Technology Licensing to a Rival
Licensing a new technology implies introducing competition into the market. This has a negative effect on the profit of the incumbent if the demand remains unchanged. However, because of the novel content of an innovation, consumers may have different perceptions of the value of a good depending on the market structure. Thus, the introduction of a competitor into the market may enhance demand, and consequently have a positive effect on the profit of the incumbent. In a simple setting, we show that the incumbent may decide to license her technology even in the absence of a royalty when the positive effect outweighs the negative one.
Volume (Year): 12 (2005)
Issue (Month): 15 ()
|Contact details of provider:|| |
References listed on IDEAS
Please report citation or reference errors to , or , if you are the registered author of the cited work, log in to your RePEc Author Service profile, click on "citations" and make appropriate adjustments.:
- Joseph Farrell and Nancy T. Gallini., 1987.
"Second-Sourcing as a Commitment: Monopoly Incentives to Attract Competition,"
Economics Working Papers
8760, University of California at Berkeley.
- Joseph Farrell & Nancy T. Gallini, 1988. "Second-Sourcing as a Commitment: Monopoly Incentives to Attract Competition," The Quarterly Journal of Economics, Oxford University Press, vol. 103(4), pages 673-694.
- Farrell, Joseph & Gallini, Nancy T., 1987. "Second-sourcing as a Commitment: Monopoly Incentives to Attract Competition," Department of Economics, Working Paper Series qt4zr9b9dr, Department of Economics, Institute for Business and Economic Research, UC Berkeley.
- Farrell, Joseph & Gallini, Nancy T., 1986. "Second-sourcing as a Commitment: Monopoly Incentives to Attract Competition," Department of Economics, Working Paper Series qt8zs1p5cc, Department of Economics, Institute for Business and Economic Research, UC Berkeley.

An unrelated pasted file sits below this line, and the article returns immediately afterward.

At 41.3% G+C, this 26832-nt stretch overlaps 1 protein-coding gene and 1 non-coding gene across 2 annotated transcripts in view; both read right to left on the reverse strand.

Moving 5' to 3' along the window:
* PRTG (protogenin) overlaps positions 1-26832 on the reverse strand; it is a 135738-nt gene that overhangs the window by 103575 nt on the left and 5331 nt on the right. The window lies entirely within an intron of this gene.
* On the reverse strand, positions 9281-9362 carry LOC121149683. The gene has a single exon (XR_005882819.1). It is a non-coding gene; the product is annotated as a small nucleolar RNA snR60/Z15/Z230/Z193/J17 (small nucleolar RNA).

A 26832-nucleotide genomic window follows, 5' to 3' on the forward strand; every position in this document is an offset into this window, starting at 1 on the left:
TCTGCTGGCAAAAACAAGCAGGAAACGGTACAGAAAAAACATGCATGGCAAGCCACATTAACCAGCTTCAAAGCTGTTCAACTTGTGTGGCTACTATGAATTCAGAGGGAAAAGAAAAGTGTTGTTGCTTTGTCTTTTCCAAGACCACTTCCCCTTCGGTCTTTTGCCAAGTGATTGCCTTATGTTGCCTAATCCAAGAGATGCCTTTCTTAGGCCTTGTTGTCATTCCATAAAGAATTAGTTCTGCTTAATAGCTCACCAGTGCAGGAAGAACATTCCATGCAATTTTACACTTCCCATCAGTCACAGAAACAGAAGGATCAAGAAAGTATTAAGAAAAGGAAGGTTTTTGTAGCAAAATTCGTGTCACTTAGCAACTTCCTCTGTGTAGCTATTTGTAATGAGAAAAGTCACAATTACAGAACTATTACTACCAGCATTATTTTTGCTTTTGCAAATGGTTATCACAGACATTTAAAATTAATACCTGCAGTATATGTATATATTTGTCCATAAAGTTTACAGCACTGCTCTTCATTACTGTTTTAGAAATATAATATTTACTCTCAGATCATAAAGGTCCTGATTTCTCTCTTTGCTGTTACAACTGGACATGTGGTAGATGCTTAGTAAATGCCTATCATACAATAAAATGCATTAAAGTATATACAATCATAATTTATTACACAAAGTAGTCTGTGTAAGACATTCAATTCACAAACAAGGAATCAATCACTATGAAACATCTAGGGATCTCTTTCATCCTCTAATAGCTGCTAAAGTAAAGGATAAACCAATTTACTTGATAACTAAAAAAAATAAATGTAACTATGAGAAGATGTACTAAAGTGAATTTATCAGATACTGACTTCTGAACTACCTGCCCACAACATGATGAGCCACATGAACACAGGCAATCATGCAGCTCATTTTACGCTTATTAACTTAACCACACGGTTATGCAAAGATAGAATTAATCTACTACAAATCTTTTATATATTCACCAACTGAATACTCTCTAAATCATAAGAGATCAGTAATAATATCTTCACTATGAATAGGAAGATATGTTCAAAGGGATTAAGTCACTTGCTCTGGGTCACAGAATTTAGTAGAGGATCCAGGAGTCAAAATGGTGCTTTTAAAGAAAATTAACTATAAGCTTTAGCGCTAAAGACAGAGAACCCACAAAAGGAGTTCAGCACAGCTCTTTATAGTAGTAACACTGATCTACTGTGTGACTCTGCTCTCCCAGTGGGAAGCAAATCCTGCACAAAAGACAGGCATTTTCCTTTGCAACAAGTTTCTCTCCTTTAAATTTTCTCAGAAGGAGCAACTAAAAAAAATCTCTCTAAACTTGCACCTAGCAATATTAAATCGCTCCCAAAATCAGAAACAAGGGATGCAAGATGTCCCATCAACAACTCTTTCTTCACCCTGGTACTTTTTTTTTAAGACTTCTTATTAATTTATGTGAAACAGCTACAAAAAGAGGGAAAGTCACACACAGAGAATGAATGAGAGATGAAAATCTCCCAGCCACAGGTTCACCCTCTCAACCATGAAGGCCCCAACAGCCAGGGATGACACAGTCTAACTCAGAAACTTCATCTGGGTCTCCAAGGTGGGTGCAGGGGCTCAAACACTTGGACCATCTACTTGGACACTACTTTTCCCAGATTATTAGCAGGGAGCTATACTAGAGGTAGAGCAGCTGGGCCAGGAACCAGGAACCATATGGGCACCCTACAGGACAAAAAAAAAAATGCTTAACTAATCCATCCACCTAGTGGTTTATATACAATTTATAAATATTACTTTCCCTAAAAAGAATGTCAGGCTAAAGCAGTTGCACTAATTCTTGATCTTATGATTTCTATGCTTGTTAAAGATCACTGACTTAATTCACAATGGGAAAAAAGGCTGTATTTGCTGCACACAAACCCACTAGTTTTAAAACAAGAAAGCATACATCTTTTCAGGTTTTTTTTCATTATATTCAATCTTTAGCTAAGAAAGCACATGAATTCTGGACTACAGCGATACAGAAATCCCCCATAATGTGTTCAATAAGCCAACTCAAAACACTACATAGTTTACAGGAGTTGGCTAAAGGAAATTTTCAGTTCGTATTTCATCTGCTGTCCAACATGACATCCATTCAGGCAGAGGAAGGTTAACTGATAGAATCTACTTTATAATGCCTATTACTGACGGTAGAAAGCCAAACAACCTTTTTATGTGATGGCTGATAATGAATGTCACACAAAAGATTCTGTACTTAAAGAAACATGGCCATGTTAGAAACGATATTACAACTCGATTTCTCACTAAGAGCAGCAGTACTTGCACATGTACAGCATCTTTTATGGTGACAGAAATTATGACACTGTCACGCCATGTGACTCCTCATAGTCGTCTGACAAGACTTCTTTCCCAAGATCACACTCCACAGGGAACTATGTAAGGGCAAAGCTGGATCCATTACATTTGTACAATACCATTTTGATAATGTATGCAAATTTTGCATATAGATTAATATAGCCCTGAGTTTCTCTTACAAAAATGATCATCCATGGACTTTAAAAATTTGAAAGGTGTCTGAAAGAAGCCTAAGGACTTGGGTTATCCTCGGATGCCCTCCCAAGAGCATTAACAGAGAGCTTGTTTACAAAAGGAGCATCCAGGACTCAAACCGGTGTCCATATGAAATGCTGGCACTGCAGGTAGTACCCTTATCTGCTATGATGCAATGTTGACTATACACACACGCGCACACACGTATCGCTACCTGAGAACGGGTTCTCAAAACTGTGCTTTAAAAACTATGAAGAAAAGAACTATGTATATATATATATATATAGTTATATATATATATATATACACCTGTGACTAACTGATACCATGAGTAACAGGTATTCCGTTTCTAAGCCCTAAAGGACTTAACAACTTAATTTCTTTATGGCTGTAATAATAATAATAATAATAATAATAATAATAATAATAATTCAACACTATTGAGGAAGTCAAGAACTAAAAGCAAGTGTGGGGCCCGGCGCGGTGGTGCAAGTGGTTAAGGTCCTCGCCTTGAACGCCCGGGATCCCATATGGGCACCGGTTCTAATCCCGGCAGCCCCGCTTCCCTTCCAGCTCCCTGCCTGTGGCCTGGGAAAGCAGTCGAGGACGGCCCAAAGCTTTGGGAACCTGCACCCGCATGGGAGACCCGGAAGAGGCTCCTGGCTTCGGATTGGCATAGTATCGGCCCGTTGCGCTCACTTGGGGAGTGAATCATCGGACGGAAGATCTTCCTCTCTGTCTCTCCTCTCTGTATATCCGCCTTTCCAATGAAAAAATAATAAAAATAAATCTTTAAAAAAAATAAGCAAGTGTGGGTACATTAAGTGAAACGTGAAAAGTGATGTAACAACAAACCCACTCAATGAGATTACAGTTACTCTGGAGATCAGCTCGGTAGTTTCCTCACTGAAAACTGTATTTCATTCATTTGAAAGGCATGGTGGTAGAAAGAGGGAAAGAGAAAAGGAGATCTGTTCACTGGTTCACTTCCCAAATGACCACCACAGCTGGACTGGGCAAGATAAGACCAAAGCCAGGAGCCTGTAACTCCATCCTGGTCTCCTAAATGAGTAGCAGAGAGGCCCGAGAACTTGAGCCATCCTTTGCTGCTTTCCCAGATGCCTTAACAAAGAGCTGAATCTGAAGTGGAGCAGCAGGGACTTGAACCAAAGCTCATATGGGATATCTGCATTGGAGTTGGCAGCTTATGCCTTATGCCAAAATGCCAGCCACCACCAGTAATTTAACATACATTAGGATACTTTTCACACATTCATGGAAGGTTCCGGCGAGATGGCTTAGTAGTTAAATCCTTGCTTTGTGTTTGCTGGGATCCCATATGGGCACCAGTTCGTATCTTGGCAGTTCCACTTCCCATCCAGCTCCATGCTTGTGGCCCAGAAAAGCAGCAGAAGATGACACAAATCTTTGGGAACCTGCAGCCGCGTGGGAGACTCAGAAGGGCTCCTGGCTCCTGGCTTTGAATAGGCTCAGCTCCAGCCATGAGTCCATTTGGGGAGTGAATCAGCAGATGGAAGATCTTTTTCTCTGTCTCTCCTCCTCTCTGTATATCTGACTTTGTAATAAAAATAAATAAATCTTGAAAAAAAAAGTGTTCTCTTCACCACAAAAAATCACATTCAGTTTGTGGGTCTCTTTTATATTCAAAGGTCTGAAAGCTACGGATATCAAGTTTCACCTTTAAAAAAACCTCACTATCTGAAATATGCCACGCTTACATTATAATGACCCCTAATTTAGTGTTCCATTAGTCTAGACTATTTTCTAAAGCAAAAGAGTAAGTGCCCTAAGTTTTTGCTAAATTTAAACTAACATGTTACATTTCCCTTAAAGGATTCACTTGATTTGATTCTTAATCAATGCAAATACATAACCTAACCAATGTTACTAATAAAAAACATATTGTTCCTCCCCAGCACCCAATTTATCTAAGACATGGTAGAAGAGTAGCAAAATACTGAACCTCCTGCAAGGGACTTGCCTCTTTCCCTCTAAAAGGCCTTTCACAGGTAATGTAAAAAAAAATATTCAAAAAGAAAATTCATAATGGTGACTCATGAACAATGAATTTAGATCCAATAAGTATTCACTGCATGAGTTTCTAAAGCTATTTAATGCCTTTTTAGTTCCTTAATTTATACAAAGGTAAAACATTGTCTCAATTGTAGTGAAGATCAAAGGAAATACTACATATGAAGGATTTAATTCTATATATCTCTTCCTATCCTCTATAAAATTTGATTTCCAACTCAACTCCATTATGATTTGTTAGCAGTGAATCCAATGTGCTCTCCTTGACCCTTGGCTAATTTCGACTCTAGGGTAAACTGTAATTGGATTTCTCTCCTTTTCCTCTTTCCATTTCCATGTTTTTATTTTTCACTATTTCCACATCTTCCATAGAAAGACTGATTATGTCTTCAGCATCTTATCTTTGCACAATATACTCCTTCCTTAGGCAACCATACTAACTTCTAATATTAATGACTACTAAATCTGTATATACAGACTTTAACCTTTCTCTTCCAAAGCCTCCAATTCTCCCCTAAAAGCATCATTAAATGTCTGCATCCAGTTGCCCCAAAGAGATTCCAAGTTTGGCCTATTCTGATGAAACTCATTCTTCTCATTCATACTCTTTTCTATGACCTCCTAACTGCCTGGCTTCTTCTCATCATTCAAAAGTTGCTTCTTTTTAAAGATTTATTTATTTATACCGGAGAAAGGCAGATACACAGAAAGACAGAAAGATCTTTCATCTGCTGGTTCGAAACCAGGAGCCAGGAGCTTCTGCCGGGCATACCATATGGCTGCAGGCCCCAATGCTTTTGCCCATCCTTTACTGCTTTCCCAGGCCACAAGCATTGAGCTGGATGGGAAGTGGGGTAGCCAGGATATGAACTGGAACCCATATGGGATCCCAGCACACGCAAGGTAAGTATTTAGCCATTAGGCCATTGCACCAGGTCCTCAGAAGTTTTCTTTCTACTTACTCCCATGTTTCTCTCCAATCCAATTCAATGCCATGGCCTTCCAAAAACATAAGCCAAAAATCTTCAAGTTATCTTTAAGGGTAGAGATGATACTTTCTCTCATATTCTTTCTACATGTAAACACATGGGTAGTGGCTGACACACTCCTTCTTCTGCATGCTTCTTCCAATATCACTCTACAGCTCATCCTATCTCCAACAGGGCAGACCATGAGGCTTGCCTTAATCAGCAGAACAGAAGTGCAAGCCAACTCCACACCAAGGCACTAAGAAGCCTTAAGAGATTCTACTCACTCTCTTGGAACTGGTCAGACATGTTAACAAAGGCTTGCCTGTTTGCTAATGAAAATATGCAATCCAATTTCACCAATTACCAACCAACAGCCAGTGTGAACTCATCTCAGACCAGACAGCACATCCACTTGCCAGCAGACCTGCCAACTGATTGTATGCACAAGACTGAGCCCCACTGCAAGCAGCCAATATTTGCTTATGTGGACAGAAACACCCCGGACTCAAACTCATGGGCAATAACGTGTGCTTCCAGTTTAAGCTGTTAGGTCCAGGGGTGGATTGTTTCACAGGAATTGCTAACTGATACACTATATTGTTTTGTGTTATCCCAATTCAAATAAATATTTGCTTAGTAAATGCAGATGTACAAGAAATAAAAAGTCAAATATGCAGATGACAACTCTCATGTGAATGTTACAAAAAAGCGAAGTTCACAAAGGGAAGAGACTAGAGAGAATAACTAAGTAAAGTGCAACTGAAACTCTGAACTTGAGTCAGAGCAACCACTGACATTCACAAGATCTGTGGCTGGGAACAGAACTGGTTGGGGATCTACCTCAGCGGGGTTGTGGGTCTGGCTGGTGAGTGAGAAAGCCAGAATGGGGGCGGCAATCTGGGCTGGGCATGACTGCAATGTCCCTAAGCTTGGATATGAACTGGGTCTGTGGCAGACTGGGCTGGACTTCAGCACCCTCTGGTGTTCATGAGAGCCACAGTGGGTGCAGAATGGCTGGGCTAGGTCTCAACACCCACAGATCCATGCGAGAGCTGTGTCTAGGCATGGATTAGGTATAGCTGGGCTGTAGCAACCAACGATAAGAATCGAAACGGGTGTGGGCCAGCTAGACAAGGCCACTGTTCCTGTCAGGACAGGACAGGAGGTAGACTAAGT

- Joseph Farrell and Nancy T. Gallini., 1986. "Second-Sourcing as a Commitment: Monopoly Incentives to Attract Competition," Economics Working Papers 8618, University of California at Berkeley.
- Kathleen R. Conner, 1995. "Obtaining Strategic Advantage from Being Imitated: When Can Encouraging "Clones" Pay?," Management Science, INFORMS, vol. 41(2), pages 209-225, February.
- Bousquet, Alain & Cremer, Helmuth & Ivaldi, Marc & Wolkowicz, Michel, 1998. "Risk sharing in licensing," International Journal of Industrial Organization, Elsevier, vol. 16(5), pages 535-554, September.
- Jean Tirole, 1988. "The Theory of Industrial Organization," MIT Press Books, The MIT Press, edition 1, volume 1, number 0262200716, December.
When requesting a correction, please mention this item's handle: RePEc:ebl:ecbull:eb-05l10021. See general information about how to correct material in RePEc.
For technical questions regarding this item, or to correct its authors, title, abstract, bibliographic or download information, contact: (John P. Conley)
If you have authored this item and are not yet registered with RePEc, we encourage you to do it here. This allows to link your profile to this item. It also allows you to accept potential citations to this item that we are uncertain about.
If references are entirely missing, you can add them using this form.
If the full references list an item that is present in RePEc, but the system did not link to it, you can help with this form.
If you know of missing items citing this one, you can help us creating those links by adding the relevant references in the same way as above, for each refering item. If you are a registered author of this item, you may also want to check the "citations" tab in your profile, as there may be some citations waiting for confirmation.
Please note that corrections may take a couple of weeks to filter through the various RePEc services.